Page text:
When it comes to recommending good science fiction films it’s just too easy to pull up “The Matrix”, “Star Wars”, “The Terminator”, or “Star Trek”. Yes, they’re good science fiction movies, all in all, and they’re definitely worth taking a look at (though I can’t say the same for some of their sequels!). But every now and then, a really good science fiction gem would pass by and never make a big enough splash into the mainstream to be noticed. Over time, these gems end up getting buried, only to be recognized by the deeper echelons of the science fiction community. This happens quite often and a lot of people end up missing out. So it’s about time that some attention is given, where attention is due, especially for these exquisite pieces. Please note, that some of the works that I’ll mention will belong to the anime category and, though there are plenty of quality sci-fi anime out there, I will only mention a few significant ones to save time and space. So without further delay, here’s the run down in no particular rank or order.
1.) Dark City
Long before “The Matrix” graced the silver screen, “Dark City”, starring Rufus Sewell, Jennifer Connelly, and Kiefer Sutherland, vividly brought to life the concept of a fabricated world ruled by a manipulative force that held complete sway over the lives of the masses. Unfortunately, after only a moderate presence in the theatres, “Dark City” faded out and eventually became forgotten, while “The Matrix”, which arrived a few years later, smashed the box office and was declared a revolution in the sci-fi genre as a whole. Is this me being bitter? Maybe, but not quite. “The Matrix” (the first one) was a revolution on several aspects and it was definitely a blockbuster masterpiece. However, “Dark City” was still a jewel that shared quite a few similar elements with “The Matrix” and it was a movie that captivated me from the beginning all the way to the very climactic end. The movie, itself, centers around a man, named John Murdoch, who finds himself completely naked after suddenly waking up in a bathroom. He has absolutely no memory of who he is or who he was and, as he struggles to figure out what’s happened to him, he finds himself trapped in a dystopian world of continuous night (though hardly anyone else in the city realizes it). During his search he runs into a group of mysterious telekinetic beings known only as the Strangers, who have taken quite a unique interest in him. Overall, this film is an excellent exploration of the “nature versus nurture” debate and it puts a very gripping plot of suspense and mystery to good use in order to keep the viewer both absorbed and aware of this exploration at the same time. If you happen to be a fan of basic sci-fi or one who’s simply enticed by elements of darkness and enigma, “Dark City” is a perfect film for you.
2.) Robot Stories
Once in a while, a movie passes through the independent circuit and makes a tremendous splash with the critics, garnering countless applause, while still totally escaping the awareness of the mainstream. “Robot Stories” happens to be one of these movies. Little known and hardly heard of, “Robot Stories”, which was released in 2002, is a movie that is actually a collection of four shorter movies focused on Robot themes, some of which harking back to the works of Isaac Asimov. Overall, though one of the vignettes was a little controversial, “Robot Stories” is an excellent movie, sporting enormous talent in both storytelling and acting. Each story presented in this film is touching and philosophical all at once, causing it to be a movie that’s more about people, rather than about robots themselves. The overall themes in this movie encompass such issues as family, romance, and, ultimately, human existence. So despite being mainly sci-fi in nature, this movie, as a whole, smoothly accommodates the needs of both sci-fi fans and non sci-fi fans alike. An additional thing that I might like to add to this is that, unlike many other films out there, this work is uniquely an “Asian American” film, with nearly the entire cast being Asian American actors, along with the producer and director himself, Greg Pak, who is part Asian. The extra features that come with the DVD of this film are excellent and include such wonderful bonuses like an additional short movie by Mr. Pak and some alternate endings for some of the short works presented in the film proper. Being a definite masterpiece by itself, this movie is certainly a true sci-fi gem!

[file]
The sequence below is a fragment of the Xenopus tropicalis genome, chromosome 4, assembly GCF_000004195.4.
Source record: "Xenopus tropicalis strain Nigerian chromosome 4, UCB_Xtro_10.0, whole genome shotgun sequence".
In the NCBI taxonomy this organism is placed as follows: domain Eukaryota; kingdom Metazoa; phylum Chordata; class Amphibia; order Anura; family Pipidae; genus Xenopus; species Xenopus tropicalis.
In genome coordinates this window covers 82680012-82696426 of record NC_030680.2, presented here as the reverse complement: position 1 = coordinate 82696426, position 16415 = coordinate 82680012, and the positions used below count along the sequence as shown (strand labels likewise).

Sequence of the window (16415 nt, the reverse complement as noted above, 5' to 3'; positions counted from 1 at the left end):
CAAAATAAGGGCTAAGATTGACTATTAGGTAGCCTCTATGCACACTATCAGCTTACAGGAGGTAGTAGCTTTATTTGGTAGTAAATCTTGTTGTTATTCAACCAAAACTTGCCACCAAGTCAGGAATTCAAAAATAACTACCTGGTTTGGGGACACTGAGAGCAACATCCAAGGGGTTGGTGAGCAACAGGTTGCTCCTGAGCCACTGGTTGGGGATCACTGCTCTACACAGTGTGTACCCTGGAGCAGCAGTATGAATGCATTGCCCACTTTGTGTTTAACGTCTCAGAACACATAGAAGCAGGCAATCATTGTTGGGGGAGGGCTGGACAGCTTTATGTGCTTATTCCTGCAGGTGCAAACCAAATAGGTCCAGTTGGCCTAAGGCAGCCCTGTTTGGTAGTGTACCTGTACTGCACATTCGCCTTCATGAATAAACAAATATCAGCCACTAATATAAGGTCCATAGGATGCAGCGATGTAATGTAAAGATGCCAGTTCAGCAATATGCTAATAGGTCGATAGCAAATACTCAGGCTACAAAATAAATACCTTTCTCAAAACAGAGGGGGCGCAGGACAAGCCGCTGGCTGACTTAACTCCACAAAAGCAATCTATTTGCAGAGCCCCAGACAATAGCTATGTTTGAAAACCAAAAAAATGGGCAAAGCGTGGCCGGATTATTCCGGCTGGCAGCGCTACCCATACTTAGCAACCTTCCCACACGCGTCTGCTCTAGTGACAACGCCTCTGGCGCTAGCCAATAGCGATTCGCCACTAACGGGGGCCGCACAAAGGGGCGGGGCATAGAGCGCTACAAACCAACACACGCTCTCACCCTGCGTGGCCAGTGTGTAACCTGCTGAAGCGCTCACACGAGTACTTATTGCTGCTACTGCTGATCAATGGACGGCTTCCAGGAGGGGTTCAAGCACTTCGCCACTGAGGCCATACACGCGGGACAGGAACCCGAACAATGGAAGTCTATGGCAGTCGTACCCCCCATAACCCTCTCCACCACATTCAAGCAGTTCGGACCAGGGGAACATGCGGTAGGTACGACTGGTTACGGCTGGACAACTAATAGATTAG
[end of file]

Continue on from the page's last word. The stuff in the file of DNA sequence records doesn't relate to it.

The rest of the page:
3.) The Lost Room
A motel room that exists outside of time and space, a hair comb that freezes time for a few seconds, and a bus ticket that teleports anyone it touches to Route 66–yes, these are all things interesting enough to catch anyone’s attention. And it definitely caught mine. This 3 part sci-fi miniseries was first aired around December 2006 by the Sci-Fi network. Starring an eccentric cast of stars such as Julianna Margulies, Kevin Pollak, and Margaret Cho (yeah, kinda strange, isn’t it?), this mini-series had it all–impressive acting, engaging plot, intriguing characters, and an original premise. But why hasn’t this mini-series spun-off into a full-fledged TV series? But why hasn’t this sci-fi work ever penetrated the consciousness of the mainstream? One word–advertising. Or more appropriately, the horrendous lack of it. Advertising itself only on the sci-fi channel and other sci-fi specific media, “The Lost Room” simply didn’t bother to go any further, thus sabotaging its own hopes for good ratings. In fact, if I hadn’t been lucky enough to see an ad for it in a sci-fi magazine, I honestly would have never heard of it. After its short run of 3 parts, “The Lost Room” idly slipped off the air and straight to DVD release (which I ended up buying). Personally, it infuriates me that such things happen, but unfortunately, in this imperfect world that we live in, they just do. All in all, if you happen to have some free time or a Saturday to burn, watch this miniseries. It’s really worth it.